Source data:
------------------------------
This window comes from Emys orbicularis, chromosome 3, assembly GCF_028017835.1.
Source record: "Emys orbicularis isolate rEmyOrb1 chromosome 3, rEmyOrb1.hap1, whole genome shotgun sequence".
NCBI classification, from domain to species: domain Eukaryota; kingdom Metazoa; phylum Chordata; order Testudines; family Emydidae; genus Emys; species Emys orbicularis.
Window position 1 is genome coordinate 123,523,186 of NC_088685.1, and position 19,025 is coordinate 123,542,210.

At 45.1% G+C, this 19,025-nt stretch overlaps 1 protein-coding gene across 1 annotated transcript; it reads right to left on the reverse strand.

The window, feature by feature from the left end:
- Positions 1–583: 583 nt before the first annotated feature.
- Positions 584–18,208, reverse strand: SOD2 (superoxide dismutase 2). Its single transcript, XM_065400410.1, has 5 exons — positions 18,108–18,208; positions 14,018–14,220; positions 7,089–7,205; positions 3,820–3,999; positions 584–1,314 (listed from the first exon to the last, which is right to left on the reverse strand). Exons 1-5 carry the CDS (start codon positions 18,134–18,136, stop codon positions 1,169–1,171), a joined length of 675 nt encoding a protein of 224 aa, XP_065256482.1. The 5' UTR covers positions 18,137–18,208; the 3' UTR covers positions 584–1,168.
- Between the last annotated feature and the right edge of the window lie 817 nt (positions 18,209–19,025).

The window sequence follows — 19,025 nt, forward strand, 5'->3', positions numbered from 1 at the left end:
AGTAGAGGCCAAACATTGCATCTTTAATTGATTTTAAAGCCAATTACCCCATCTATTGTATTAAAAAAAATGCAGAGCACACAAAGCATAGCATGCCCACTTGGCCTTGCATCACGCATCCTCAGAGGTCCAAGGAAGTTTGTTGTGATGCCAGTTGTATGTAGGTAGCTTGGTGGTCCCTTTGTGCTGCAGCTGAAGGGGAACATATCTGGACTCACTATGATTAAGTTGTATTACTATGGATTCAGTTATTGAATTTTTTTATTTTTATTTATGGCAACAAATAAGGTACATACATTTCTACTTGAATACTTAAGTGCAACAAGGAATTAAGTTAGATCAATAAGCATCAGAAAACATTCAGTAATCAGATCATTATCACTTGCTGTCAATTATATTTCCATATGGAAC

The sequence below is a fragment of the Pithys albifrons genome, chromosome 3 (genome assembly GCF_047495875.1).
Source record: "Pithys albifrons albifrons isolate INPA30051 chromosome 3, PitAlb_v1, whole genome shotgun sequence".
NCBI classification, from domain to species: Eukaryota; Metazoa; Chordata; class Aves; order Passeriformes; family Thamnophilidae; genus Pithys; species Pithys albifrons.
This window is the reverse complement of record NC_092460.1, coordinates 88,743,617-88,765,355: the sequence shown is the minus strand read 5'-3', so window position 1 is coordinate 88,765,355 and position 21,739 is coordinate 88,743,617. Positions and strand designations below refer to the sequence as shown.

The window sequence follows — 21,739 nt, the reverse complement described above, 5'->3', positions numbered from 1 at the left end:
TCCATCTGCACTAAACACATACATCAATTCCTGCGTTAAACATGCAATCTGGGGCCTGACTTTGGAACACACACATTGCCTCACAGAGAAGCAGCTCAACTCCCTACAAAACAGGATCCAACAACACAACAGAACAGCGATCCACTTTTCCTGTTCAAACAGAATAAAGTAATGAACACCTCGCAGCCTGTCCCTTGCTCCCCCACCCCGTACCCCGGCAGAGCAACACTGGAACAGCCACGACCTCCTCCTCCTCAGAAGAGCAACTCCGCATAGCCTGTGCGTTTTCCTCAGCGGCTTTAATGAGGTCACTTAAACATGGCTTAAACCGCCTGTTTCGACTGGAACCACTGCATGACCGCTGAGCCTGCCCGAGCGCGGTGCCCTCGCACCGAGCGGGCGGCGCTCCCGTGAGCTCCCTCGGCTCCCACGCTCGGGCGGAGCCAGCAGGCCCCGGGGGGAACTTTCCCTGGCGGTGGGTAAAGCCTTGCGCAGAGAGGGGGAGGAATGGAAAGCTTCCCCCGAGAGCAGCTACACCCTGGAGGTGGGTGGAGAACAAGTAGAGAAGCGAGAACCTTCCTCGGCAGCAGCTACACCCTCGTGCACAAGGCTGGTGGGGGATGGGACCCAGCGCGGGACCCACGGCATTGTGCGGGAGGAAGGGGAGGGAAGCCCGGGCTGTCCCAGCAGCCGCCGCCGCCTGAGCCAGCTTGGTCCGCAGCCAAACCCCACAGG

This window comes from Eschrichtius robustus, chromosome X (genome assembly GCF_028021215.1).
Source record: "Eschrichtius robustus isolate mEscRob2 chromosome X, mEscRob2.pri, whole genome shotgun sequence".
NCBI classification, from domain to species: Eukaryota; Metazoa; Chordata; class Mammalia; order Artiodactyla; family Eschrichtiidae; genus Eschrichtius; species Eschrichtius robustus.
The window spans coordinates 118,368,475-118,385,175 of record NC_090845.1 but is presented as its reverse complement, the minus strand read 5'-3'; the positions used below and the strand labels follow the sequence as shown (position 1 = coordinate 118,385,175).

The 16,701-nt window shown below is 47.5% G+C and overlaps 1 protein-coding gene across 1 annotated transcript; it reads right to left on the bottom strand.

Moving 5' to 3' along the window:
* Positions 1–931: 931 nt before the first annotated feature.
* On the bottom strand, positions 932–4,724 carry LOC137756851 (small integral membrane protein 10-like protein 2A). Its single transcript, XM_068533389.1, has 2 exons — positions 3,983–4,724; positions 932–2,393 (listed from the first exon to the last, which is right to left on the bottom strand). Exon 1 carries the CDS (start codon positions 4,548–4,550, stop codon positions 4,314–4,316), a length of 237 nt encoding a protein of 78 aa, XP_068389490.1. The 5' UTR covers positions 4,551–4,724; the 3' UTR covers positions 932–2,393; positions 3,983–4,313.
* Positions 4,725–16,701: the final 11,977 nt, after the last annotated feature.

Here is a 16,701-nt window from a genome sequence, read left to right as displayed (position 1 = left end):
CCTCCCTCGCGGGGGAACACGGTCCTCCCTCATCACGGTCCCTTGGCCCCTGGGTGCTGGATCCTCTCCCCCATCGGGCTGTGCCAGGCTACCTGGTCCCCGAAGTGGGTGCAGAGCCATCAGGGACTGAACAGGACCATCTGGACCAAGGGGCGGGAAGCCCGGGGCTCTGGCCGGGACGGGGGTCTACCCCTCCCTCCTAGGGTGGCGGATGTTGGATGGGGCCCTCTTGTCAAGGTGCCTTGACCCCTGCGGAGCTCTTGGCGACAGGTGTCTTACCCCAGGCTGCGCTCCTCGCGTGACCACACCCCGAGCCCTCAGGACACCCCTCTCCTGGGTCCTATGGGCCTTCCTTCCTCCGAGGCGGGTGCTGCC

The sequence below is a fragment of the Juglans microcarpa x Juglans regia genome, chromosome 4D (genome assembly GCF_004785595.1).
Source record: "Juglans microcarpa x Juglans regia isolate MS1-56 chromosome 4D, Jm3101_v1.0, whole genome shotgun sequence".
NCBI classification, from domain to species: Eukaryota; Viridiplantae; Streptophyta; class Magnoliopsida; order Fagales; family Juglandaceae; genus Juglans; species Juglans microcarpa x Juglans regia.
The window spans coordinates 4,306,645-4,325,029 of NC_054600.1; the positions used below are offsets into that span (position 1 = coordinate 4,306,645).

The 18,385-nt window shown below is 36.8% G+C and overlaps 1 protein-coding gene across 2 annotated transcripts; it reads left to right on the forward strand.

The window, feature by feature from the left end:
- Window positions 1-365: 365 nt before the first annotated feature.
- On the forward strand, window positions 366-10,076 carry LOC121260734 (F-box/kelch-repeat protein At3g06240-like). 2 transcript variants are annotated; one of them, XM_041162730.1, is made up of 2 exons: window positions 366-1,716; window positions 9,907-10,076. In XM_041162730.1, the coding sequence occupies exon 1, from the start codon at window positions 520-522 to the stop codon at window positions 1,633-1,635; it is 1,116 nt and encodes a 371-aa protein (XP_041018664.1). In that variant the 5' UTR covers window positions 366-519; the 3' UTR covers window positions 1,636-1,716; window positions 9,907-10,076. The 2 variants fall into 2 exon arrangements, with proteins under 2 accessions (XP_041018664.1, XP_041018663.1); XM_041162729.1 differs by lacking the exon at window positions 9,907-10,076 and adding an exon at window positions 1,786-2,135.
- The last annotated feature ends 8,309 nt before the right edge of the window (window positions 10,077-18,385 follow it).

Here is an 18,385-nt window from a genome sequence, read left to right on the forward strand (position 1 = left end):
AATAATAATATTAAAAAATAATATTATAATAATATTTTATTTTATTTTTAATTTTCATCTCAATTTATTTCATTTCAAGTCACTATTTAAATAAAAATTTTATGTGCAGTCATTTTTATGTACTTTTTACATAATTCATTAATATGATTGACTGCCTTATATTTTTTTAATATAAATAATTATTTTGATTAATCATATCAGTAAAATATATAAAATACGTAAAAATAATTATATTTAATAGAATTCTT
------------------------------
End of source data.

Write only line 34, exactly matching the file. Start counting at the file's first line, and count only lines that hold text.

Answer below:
The window, feature by feature from the left end: